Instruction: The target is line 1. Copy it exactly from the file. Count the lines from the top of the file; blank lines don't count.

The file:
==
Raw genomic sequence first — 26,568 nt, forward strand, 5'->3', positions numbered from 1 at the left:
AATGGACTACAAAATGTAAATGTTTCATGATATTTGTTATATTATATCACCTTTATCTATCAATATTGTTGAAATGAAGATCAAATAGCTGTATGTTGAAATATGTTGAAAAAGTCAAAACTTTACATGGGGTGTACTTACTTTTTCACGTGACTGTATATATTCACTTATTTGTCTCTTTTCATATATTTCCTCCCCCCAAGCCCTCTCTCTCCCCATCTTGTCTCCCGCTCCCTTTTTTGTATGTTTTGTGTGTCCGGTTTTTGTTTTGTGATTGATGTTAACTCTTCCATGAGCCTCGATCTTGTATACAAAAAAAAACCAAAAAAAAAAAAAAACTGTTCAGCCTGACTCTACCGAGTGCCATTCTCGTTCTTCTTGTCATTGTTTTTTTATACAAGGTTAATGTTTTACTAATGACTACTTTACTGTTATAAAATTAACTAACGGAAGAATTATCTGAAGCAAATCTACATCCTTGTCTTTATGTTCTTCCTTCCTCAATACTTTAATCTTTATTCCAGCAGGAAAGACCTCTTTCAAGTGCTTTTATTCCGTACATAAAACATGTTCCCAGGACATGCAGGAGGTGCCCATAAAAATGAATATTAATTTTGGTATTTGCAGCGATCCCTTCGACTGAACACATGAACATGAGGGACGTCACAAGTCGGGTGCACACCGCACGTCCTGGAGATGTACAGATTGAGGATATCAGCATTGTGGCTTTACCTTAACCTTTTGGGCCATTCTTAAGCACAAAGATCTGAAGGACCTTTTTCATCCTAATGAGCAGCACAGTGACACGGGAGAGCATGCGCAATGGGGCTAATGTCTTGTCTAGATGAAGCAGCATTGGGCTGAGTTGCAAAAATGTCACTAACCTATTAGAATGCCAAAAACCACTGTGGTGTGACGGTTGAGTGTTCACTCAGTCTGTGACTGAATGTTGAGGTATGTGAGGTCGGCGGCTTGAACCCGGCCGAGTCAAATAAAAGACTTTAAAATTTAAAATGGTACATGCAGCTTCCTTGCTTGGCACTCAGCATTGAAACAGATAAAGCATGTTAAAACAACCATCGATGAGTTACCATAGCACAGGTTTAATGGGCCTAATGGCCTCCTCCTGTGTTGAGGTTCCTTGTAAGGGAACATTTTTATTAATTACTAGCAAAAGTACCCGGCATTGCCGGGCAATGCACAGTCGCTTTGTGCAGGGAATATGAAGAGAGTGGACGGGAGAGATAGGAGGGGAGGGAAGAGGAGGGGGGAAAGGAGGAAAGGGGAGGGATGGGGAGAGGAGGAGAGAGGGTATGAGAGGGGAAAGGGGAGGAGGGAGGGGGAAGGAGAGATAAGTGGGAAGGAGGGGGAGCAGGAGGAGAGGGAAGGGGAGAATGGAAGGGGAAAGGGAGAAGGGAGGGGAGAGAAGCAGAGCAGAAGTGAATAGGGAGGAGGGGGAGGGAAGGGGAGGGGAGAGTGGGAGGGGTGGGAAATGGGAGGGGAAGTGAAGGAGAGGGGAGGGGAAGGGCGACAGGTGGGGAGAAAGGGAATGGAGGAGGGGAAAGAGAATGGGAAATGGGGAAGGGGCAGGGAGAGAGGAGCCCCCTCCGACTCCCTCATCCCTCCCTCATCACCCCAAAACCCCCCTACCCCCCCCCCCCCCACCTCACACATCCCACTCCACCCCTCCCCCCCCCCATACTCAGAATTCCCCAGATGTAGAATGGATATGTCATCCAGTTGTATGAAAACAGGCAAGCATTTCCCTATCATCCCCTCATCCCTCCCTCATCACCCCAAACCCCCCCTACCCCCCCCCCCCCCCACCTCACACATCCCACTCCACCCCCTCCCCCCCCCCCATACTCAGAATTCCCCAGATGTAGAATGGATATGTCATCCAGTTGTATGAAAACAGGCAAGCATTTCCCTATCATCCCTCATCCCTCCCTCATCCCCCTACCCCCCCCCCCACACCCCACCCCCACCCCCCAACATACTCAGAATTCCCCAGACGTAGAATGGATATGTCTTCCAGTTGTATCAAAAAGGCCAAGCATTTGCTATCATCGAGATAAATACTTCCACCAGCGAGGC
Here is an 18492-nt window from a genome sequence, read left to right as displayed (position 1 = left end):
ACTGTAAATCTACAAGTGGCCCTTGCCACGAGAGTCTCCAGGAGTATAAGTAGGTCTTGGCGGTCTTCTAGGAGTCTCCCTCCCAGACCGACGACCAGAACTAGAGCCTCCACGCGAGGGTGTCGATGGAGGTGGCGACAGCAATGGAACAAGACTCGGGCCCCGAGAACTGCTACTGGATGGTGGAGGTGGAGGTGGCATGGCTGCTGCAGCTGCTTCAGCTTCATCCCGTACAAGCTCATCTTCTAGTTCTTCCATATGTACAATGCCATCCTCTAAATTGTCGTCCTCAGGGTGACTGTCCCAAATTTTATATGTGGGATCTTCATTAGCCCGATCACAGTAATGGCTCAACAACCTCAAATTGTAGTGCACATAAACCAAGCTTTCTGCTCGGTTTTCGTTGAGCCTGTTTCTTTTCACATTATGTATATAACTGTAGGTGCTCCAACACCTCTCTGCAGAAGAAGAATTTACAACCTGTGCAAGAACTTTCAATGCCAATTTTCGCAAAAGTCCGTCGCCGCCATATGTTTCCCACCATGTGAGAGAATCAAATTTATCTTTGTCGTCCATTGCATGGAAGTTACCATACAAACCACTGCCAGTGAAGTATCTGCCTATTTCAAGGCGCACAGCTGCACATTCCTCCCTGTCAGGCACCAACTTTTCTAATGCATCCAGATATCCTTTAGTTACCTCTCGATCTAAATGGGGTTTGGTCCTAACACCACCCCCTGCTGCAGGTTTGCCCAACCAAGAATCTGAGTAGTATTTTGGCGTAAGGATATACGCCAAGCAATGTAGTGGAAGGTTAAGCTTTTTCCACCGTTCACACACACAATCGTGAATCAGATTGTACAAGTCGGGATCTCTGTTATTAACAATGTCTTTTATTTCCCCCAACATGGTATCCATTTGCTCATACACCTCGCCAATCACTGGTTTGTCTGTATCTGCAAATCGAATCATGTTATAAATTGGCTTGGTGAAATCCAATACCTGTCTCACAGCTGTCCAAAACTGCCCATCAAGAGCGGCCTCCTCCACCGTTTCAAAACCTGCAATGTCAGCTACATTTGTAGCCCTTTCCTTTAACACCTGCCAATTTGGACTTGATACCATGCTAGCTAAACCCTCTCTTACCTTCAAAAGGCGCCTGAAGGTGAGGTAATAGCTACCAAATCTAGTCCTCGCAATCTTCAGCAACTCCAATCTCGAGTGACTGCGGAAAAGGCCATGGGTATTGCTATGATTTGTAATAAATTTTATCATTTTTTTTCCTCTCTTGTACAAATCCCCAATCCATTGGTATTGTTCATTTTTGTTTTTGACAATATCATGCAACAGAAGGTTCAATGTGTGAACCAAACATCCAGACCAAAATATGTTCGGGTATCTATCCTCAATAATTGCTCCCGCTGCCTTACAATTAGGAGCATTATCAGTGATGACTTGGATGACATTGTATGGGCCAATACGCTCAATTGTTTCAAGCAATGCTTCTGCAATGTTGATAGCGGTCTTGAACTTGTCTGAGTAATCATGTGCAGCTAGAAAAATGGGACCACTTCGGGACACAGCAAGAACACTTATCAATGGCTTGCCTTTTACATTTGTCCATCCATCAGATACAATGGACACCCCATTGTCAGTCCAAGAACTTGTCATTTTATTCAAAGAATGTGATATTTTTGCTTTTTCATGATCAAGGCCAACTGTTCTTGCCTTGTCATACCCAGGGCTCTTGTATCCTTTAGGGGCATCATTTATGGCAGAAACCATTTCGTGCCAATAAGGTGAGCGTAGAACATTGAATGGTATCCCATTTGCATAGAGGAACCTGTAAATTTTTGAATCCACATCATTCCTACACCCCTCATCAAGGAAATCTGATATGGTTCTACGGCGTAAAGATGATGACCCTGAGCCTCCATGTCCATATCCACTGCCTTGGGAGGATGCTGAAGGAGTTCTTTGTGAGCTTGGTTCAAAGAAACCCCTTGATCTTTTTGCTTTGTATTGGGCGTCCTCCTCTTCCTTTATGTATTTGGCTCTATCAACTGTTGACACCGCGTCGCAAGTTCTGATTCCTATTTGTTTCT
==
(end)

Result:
Raw genomic sequence first — 26,568 nt, forward strand, 5'->3', positions numbered from 1 at the left: